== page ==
In this case, Twitter received a DMCA takedown request by Bayside Advisory LLC concerning tweets by the pseudonymous Twitter account, MrMoneyBags, @CallMeMoneyBags criticizing Brian Sheth, a private equity billionaire. Twitter complied and removed the images (although, left the text of the tweets). Then, Bayside, pursuant to 17 U.S.C. § 512(h), issued a subpoena seeking to compel Twitter to disclose the identity of MoneyBags.
E-commerce platforms are full of Chinese traders selling foreign cosmetic products they purchased at a lower price outside China. These branded goods are sold without the trademark owner’s consent for a much lower price than that of the official retailer. The consequences of such so-called “parallel imports” are well-known: the foreign brand and its official Chinese distributor suffer economic losses and the brand is diluted by cheap sales of parallel imports. The latter problem is particularly acute if the foreign brand markets itself in the luxury segment.
The Relevant Law on Parallel Import of Cosmetic Products into China
Online sales of parallel imports constitute an especially difficult problem in China. E-Commerce platforms do not have takedown tools against parallel import as they do against counterfeit sales and offer for sales. E-commerce platforms’ takedown systems are in fact limited to trademark infringement cases. However, according to the Chinese law, parallel import into China of genuine products purchased abroad does not violate the Chinese trademark law. The first legitimate sale of the genuine product abroad exhausts the rights of the trademark holder in China. Therefore, takedown actions for the e-commerce in such cases lack legal ground and will be rejected.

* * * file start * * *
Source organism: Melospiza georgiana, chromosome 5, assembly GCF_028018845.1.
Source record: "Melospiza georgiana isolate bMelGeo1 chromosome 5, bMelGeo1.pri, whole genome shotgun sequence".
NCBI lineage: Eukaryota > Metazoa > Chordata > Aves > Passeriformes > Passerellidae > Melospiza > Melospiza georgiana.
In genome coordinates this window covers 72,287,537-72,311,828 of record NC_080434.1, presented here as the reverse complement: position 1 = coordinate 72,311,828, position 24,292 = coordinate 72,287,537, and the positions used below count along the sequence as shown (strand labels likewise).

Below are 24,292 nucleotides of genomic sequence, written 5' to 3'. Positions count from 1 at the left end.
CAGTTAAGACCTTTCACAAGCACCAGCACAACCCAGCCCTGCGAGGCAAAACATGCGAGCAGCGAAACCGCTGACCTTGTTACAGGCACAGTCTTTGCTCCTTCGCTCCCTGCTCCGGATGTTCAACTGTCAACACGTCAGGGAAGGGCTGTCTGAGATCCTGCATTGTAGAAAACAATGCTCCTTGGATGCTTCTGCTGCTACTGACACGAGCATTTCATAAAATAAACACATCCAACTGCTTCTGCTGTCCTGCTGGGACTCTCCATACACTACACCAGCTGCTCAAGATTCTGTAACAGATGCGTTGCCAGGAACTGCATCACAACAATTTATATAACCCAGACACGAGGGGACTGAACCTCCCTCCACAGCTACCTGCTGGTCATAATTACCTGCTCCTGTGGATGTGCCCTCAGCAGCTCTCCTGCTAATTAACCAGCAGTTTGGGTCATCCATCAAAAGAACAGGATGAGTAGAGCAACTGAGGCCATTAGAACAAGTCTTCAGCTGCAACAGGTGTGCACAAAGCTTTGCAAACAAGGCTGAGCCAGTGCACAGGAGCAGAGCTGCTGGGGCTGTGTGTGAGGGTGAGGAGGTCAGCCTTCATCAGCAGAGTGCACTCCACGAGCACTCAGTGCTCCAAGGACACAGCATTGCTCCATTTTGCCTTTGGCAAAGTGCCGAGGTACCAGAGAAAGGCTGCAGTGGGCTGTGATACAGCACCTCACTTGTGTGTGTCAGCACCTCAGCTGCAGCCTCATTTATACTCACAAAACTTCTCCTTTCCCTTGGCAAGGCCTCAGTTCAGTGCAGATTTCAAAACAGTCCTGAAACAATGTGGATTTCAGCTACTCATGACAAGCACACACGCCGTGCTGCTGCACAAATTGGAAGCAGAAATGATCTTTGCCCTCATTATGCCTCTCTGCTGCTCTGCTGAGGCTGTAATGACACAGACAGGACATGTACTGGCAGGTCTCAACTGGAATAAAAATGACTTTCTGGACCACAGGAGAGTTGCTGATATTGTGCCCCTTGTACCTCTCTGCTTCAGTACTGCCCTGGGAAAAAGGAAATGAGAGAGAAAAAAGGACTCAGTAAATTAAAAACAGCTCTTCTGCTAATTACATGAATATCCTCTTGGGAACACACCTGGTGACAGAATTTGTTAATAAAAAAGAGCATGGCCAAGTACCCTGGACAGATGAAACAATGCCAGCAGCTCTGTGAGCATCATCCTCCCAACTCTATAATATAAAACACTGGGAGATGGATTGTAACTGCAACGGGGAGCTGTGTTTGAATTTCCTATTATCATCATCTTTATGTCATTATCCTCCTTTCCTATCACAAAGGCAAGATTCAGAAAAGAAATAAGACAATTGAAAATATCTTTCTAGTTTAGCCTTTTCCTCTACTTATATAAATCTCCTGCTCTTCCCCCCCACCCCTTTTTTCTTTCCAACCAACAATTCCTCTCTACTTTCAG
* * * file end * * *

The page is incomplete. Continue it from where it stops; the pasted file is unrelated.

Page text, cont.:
However, parallel import of cosmetics may still be illegal if it violates one the many complex cosmetic registration and labeling regulations of the People’s Republic of China.
Alternative Legal Avenues against Imported Foreign Cosmetics
China allows the sale of imported cosmetics — without need of registration with the China FDA — but only if the products are sold to Chinese consumers (not B2B) through designated Chinese e-commerce platforms like Tmall (Alibaba) and JD.com (JingDong). The products, coming directly from outside China, are exempt from any licensing and recordation requirements with China FDA. However, only the legitimate holder of the trademark rights over the imported cosmetics or its licensees can register and sell products on these platforms. In fact, Tmall and JD.com always request proof of trademark registration from the seller before allowing it to open a shop on their platform.